It’s nearly time for E3 and my mind is almost habitually turning to the Nintendo conference (or Nintendo Direct or whatever they choose to do instead of the traditional on-stage flashiness).
Obviously I’m looking forward to the Microsoft and Sony shows as well, but they’re a little easy to predict: big first-party sequels, maybe a new IP, partnerships for third-party blockbusters, entertainment services and perhaps some awkward celebrity cameos/endorsements. With Nintendo, the anticipation centres around the same question E3 has presented us for the last few years: can Nintendo turn things around?
Wii U is struggling. 3DS is doing okay, but it took all of Nintendo’s biggest franchise and most of its attention to fix – something that undeniably added to Wii U’s woes. The announcement of a new ‘quality of life’ business spells the beginning of the end for this Nintendo – it’s only a matter of time (perhaps just a few years) until Nintendo quietly downsizes its gaming output and focuses on this new business. The caterpillar that is the Mario and Pokémon firm is preparing the threads for its cocoon from which it will emerge as a health and fitness butterfly.
However, that laboured analogy does not mean Nintendo is or should giving up games completely. With the 3DS back on track, the only problem left to fix is realising the potential of Wii U. And there is still potential – perhaps not to surpass the success of the Wii, but to at least introduce new forms of gaming, offer an alternative to the glossy, loud offerings of Xbox One and PS4 and to entertain families and friends in the way that only Nintendo can.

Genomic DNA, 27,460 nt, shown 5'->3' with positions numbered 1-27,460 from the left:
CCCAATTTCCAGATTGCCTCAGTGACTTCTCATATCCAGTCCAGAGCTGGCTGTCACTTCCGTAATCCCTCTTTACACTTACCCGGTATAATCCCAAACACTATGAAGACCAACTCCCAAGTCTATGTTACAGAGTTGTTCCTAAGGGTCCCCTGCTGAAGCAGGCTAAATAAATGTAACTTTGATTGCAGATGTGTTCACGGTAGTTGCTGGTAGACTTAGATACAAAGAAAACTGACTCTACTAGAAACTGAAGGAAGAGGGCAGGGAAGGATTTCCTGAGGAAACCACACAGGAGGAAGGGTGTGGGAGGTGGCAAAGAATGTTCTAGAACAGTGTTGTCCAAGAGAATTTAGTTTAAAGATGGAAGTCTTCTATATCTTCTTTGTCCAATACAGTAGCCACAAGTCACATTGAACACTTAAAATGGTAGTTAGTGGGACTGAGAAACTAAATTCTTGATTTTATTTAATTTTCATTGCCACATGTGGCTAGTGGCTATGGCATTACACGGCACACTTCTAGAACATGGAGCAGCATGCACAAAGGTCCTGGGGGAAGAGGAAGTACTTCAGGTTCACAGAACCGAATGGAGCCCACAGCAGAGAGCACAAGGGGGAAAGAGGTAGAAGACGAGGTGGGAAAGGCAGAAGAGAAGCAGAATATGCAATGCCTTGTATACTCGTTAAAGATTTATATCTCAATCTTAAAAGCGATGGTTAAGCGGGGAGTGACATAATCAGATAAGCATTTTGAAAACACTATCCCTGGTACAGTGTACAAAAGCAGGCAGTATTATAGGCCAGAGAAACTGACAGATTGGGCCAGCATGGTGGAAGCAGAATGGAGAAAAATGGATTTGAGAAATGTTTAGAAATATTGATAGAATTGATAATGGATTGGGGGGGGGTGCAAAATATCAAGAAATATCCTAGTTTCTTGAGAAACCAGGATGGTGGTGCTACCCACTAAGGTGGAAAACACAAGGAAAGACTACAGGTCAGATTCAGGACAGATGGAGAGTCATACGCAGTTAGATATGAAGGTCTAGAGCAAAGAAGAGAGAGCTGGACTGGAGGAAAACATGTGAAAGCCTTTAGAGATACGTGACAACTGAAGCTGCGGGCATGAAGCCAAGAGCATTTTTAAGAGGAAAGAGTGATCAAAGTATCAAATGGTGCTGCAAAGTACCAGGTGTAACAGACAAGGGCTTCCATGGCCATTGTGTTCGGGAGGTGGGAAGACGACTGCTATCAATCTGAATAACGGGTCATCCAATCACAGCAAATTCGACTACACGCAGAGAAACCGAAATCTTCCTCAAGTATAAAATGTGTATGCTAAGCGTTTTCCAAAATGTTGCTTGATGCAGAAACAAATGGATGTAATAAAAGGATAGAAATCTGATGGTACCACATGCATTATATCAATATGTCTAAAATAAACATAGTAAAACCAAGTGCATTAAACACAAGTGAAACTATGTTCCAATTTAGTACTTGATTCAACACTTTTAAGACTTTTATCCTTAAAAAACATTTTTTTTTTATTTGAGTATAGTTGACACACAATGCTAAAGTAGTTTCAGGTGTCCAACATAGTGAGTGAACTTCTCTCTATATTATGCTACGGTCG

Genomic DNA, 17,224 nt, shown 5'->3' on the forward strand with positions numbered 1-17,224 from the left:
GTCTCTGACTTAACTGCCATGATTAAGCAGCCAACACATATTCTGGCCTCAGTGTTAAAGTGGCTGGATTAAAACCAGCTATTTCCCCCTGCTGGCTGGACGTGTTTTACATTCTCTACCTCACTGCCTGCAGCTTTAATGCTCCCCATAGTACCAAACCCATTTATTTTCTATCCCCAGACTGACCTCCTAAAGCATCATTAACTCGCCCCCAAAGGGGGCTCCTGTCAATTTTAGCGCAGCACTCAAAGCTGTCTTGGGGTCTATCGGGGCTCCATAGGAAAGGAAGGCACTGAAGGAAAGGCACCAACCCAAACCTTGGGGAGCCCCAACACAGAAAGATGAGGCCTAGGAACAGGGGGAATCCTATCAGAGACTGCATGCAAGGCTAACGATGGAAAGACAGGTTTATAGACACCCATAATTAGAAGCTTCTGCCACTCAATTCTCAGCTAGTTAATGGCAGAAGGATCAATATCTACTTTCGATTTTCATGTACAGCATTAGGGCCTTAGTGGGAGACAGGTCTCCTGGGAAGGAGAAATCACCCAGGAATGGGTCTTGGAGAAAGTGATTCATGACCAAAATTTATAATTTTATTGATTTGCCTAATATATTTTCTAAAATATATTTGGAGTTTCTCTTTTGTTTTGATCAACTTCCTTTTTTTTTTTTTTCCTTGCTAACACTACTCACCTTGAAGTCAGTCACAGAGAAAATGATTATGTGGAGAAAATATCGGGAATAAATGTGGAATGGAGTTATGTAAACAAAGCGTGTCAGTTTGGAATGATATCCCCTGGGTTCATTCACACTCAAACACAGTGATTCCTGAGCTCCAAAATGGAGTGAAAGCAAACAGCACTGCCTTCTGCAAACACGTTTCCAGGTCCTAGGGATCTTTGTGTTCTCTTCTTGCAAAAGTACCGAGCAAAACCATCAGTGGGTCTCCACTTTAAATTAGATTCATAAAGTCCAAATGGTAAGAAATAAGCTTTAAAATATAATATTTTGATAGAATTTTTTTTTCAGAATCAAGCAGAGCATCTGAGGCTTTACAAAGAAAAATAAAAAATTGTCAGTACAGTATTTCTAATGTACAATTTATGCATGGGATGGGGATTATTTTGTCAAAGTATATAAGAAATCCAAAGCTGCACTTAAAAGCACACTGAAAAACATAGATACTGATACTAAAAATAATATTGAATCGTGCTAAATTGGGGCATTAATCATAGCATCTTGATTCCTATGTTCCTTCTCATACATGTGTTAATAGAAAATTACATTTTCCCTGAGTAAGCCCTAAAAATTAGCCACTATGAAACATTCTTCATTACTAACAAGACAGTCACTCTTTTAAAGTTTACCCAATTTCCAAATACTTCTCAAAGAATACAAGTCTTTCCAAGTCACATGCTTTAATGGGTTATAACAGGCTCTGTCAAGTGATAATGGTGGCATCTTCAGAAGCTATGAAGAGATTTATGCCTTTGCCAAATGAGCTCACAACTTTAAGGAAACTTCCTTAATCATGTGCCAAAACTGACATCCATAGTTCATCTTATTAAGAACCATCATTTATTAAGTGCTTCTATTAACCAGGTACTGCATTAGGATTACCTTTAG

As is the case when any prominent corporation is struggling, everyone already knows how to save Nintendo. Or at least, that’s what they claim on Twitter – although the allegedly infallible solutions won’t emerge until after the Big N has gone. The most common suggestions – nay, guaranteed salvation – comes in the form of new IP and more third-party exclusivs (or, these days, any third party support).
New IP is certainly something we’d all love to see, but it’s not necessarily the best way to revitalise Nintendo. Let’s set aside that fact that new IP typically tends to struggle in the market, and focus on the fact that, while Nintendo may be guilty of rolling out the same properties time and again, it still has more familiar franchises than either Microsoft and Sony. It’s like asking Disney to come up with a new character to replace or draw attention from Mickey Mouse.
As Nintendo has proven in the last couple of years, the likes of Mario, Pokémon, Zelda, Mario Kart (yes, it’s separate), Donkey Kong, Professor Layton and Smash Bros still excites its audience – and that’s without the other pillars in its portfolio such as Wii [ various], Pikmin, FZero, Starfox, Metroid, Pilotwings, and so on. It also doesn’t count the spin-offs that essentially serve as new IP; take away the trembling plumber and Luigi’s Mansion is a new IP, as is the WarioWare series, because of the wildly different gameplay. Nintendo has enough properties (although we’ll never say no to more).
Sadly, I worry that the third party ship has sailed. Only Ubisoft seems to be unyielding in its staunch support of Nintendo with the biggest games in the market – Grand Theft Auto, Call of Duty, FIFA – giving Wii U a wide berth, despite the entirely capable hardware. Equally, while some publishers/developers attempt new things with their Wii U SKUs – again, Ubisoft with its hack-happy Watch Dogs – few have the time, resource or even imagination to seek out innovative uses of the unique GamePad.